Jackson, 67, is the only coach that would’ve improved the team’s title chances, said RJ Bell, founder of Las Vegas handicapping information website Pregame.com.

The Lakers are the second favorite to win the title behind the defending champion Miami Heat.

D’Antoni was quoted as telling the New York Daily News that he, like most in the basketball community, figured Jackson was a shoo-in for the job.

“For sure I did, didn’t everybody?” he was quoted as saying. “When I got the call that it was me, my first reaction was, ‘Are you serious?’”

Jackson was “stunned” that he didn’t get the job, ESPN said, citing a person in the league who it didn’t identify.

Lakers owner Jerry Buss; his son, Executive Vice President Jim Buss; and General Manager Mitch Kupchak were unanimous that D’Antoni was the best coach at this time, team spokesman John Black said on the club website.

“Part of this is Jim Buss putting his stamp on what’s going on within the team and taking the reins in a bigger way,” said Mills, who oversaw business operations of the NBA’s New York Knicks and hockey’s New York Rangers while at MSG.

Franchise Value

Former NBA coach Jeff Van Gundy, now an analyst with ESPN, said who is playing, and how they’re playing, is more important to the league’s most valuable franchise than who is coaching the team. The Lakers have a payroll of more than $100 million this season and are valued at $900 million by Forbes magazine.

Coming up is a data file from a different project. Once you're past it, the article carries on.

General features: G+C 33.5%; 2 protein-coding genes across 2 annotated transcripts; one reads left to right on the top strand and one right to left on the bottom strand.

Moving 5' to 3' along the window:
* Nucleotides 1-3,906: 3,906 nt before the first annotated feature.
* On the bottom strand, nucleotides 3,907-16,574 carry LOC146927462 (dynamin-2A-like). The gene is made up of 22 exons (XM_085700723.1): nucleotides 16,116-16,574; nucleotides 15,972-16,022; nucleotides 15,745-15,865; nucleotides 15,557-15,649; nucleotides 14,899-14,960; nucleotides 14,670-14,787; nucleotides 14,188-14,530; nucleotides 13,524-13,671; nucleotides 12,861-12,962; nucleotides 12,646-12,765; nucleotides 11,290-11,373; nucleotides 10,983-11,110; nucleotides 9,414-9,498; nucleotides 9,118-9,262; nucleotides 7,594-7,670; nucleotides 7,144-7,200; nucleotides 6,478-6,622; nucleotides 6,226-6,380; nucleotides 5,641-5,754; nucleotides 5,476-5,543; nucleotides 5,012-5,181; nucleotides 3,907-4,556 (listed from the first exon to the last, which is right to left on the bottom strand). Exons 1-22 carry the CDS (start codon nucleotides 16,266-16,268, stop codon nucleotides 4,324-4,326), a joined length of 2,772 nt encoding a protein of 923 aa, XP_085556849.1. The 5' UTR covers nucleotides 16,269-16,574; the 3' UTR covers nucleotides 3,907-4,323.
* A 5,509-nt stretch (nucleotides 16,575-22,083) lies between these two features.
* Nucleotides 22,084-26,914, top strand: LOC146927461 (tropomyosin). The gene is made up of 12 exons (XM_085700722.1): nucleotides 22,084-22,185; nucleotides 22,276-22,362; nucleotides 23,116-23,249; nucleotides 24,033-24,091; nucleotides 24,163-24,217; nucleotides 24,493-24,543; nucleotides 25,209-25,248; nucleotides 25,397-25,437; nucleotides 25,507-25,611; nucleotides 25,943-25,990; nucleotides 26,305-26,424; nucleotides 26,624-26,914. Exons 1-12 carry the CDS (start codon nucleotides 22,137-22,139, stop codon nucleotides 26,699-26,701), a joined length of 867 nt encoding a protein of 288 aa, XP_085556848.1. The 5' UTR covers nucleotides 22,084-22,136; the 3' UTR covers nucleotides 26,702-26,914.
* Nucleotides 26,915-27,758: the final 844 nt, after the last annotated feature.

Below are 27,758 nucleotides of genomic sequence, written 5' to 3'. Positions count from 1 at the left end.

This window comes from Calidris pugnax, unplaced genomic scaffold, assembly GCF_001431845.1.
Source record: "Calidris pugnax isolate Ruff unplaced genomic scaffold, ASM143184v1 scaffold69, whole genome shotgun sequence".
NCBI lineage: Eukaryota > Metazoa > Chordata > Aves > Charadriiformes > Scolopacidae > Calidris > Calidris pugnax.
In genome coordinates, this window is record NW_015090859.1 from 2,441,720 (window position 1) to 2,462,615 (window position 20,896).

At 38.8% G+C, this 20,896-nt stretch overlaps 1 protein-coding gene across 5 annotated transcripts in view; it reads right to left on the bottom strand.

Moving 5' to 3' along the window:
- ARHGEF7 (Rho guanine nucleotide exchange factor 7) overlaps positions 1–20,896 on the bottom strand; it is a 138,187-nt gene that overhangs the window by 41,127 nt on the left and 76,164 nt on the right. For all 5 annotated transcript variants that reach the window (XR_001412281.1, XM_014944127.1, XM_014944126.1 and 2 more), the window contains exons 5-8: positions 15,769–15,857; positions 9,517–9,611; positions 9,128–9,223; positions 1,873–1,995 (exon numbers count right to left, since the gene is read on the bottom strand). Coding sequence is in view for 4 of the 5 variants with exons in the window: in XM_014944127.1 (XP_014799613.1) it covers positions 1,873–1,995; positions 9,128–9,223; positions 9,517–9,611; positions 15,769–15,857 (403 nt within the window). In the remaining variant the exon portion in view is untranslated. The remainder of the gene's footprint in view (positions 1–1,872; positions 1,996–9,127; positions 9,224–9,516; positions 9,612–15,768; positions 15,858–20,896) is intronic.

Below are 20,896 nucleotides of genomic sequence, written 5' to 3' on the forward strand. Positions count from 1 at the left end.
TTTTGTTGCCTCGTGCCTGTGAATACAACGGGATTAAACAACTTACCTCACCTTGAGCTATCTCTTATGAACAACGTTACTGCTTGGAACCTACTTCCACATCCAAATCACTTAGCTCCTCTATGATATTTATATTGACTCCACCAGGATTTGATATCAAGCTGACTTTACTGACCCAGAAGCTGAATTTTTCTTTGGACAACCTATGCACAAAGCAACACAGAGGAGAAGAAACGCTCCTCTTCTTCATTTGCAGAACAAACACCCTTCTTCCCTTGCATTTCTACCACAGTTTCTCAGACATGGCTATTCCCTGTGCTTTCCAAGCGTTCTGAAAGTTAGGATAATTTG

Nash, 38, was hurt in the second game of the season, while Howard says he’s still rounding into form after offseason back surgery that forced him to skip the London Olympics for the U.S. team. Bryant played on the team, which included D’Antoni as an assistant and won the gold medal.

“Once Steve comes back they’ll flourish,” said Mills, who started three seasons for Hall of Fame coach Pete Carril at Princeton University.

The Lakers this season have created 18.1 pick-and-roll possessions per game, the lowest in the 30-team NBA, according to Synergy Sports Technology. Howard was the most efficient finisher last season in the pick-and-roll among players with at least 35 possessions, while Nash was the most efficient creator with at least 315.

Outscores Teams

Howard shot 74 percent last season in pick-and-roll situations. Nash by himself created more points via pick-and- roll plays than 10 teams in the league, according to Synergy, a sports statistics and data company based in Woodinville, Washington.

D’Antoni most recently spent three-plus seasons as coach of the Knicks, resigning last season with the team 18-24. Houston Rockets point guard Jeremy Lin, a Nash disciple who spent last season with the Knicks, credited D’Antoni for his success. Lin took over in midseason and helped lead a surge that resulted in the Knicks’ first postseason win since 2001.

“He changed my career, he changed my life,” Lin was quoted by the Houston Chronicle as saying. “I’m always thankful to him for that. I wish him the best of luck in L.A.”

To contact the reporters on this story: Scott Soshnick in New York at ssoshnick@bloomberg.net; Eben Novy-Williams in New York at enovywilliam@bloomberg.net.

To contact the editor responsible for this story: Michael Sillup at msillup@bloomberg.net